Video Game / SNK vs. Capcom: Match of the Millennium
The first game in the SNK vs. Capcom
series is SNK vs. Capcom: The Match of the Millennium
, for the Neo Geo Pocket
Color, released in late 1999.
The game has three different fighting styles: Average
, a system reminiscent of Street Fighter Alpha
that fills up and acts normally allowing for level 1 and 2 supers; Counter
, which works by charging up your power gauge and allowing Level 2 supers when your health is low in conjunction with the full bar, exactly like The King of Fighters '94-'95
and the Extra Modes of '97-'98
; and Rush
which is a blend of the Versus
and KOF '96
-present (known as Advanced in '97
) systems, but locks out level 2 supers. In Tourney mode, the player would fight a certain rival halfway through, then a team of three clone fighters, a tag-team of Geese and Bison and finally, either Evil Ryu or Orochi Iori (only if you beat your rival beforehand, though), for a whopping total of nine stages.
It also features Olympic mode, a collection of minigames, which included many SNK and Capcom characters such as the Red Arremer and Arthur
and Marco, Fio and Mars People
. This mode allowed players to unlock extra super attacks for the main cast. Beforehand you picked either the SNK side or Capcom side and would be managed by either Rimururu
or Karin Kanzuki
This game shows examples of:
- All There in the Manual: Despite the game giving a healthy amount of in-story for each character via Dialogue Trees and cutscenes, they do have their motivations to join the tournament, which are listed in the game's Japanese official site (only for the starting characters, though).
- Assist Character: When you perform Morrigan's Level 2 Darkness Illusion, Lilith appears to surround your opponent. Similarly, B.B. Hood's Level 2 Cool Hunting replaces the giant riflemen with a pair of laser-firing Huitzil.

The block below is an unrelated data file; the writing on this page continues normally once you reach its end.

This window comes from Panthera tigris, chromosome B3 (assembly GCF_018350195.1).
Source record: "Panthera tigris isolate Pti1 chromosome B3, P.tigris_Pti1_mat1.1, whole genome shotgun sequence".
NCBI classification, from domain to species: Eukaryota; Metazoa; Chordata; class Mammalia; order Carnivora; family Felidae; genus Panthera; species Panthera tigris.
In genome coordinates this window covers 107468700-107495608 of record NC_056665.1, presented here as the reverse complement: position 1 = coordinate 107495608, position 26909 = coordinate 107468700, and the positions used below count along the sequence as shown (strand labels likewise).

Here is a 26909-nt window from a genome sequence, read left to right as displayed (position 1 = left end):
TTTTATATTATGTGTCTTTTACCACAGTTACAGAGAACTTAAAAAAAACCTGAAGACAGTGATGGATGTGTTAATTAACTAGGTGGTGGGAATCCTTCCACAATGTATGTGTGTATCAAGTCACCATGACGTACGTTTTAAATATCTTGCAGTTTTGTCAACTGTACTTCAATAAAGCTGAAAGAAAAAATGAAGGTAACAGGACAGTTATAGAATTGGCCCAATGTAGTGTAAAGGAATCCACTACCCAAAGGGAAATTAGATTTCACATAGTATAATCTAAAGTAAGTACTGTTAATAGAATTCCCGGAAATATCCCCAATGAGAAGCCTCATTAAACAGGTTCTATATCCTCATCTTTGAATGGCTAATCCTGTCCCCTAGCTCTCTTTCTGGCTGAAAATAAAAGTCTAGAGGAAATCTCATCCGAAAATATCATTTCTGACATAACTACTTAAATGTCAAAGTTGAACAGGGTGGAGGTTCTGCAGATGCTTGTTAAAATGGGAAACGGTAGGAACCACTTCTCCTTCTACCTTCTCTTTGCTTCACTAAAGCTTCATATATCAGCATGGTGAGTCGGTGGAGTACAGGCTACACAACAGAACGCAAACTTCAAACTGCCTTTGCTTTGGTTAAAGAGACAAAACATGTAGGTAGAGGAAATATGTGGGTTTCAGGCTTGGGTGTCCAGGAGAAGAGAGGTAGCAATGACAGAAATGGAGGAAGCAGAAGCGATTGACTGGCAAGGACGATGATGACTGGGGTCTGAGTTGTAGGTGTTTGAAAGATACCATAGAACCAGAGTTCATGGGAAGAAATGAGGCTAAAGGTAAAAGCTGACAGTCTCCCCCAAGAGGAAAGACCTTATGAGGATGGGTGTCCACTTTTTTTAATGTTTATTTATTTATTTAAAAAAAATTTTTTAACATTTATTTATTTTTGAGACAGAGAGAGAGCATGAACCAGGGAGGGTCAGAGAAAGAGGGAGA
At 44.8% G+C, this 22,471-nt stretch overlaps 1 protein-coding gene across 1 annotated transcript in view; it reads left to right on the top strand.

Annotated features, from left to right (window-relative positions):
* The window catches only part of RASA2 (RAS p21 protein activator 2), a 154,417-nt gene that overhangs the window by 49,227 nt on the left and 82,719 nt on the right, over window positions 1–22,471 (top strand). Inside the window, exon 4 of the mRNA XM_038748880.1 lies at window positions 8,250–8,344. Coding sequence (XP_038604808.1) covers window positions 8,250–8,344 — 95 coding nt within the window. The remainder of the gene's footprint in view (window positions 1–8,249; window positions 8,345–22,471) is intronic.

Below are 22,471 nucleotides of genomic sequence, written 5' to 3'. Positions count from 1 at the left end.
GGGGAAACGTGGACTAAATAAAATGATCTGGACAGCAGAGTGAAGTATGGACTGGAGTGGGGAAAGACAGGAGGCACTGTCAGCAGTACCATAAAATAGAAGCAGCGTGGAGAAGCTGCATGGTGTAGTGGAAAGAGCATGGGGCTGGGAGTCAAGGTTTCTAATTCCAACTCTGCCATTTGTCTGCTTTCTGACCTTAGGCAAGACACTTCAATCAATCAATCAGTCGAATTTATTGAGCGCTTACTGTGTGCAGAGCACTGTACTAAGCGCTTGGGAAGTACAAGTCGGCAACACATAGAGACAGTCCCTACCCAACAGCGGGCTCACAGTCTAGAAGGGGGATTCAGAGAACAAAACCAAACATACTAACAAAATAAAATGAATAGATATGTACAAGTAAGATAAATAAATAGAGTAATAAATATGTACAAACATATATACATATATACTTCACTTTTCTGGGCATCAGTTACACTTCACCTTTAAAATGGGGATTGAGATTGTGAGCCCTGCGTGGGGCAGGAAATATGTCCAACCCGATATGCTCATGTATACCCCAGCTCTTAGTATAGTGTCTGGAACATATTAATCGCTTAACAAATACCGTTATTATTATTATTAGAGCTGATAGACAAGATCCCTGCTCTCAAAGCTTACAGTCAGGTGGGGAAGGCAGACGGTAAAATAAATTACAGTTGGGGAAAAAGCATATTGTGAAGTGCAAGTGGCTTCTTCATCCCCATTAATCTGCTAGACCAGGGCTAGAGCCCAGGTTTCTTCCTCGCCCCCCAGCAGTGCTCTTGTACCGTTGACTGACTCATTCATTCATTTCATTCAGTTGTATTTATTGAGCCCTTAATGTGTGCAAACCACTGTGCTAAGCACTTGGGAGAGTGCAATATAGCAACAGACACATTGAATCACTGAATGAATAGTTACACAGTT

- The Cameo: This game won't function on a regular Neo Geo Pocket, but attempting to play it on that console instead gives you cute cameo images featuring guys like K' and Alex staring down each other, Kaede playing with Lilith Aensland and even Kyo in his KOF 99 outfit (he wears his school uniform in game) teasing Iori about needing an NGPC to play the game.
- Cloning Blues: If you have Ryu in a team led by an SNK character, you'll fight Evil Ryu at the end. When he notices this during the cutscene before the boss fight, Geese tells him that the other Ryu you'll be fighting is a clone with an artificial form of Satsui no Hado implanted in his brain. Same goes for Iori if your captain is from Capcom. Oh, and if you play with Geese and/or M.Bison, the one(s) at the end will be a clone(s), too.
- Cloud Cuckoolander: Akari has shades of this.
What am I doing? Who am I?
Am I a butterfly dreaming...
Yah! I'm freaking myself out here!
- Continuity Nod: Ryo suggests bringing Kyokugen Karate to Brazil in his ending (referencing where Marco Rodriguez/Khushnood Butt from Garou: Mark of the Wolves comes from and who he learned it from). In fact, the entire idea to build the dojo in Brazil came from Takuma, who wanted to use the tournament's prize money for that end.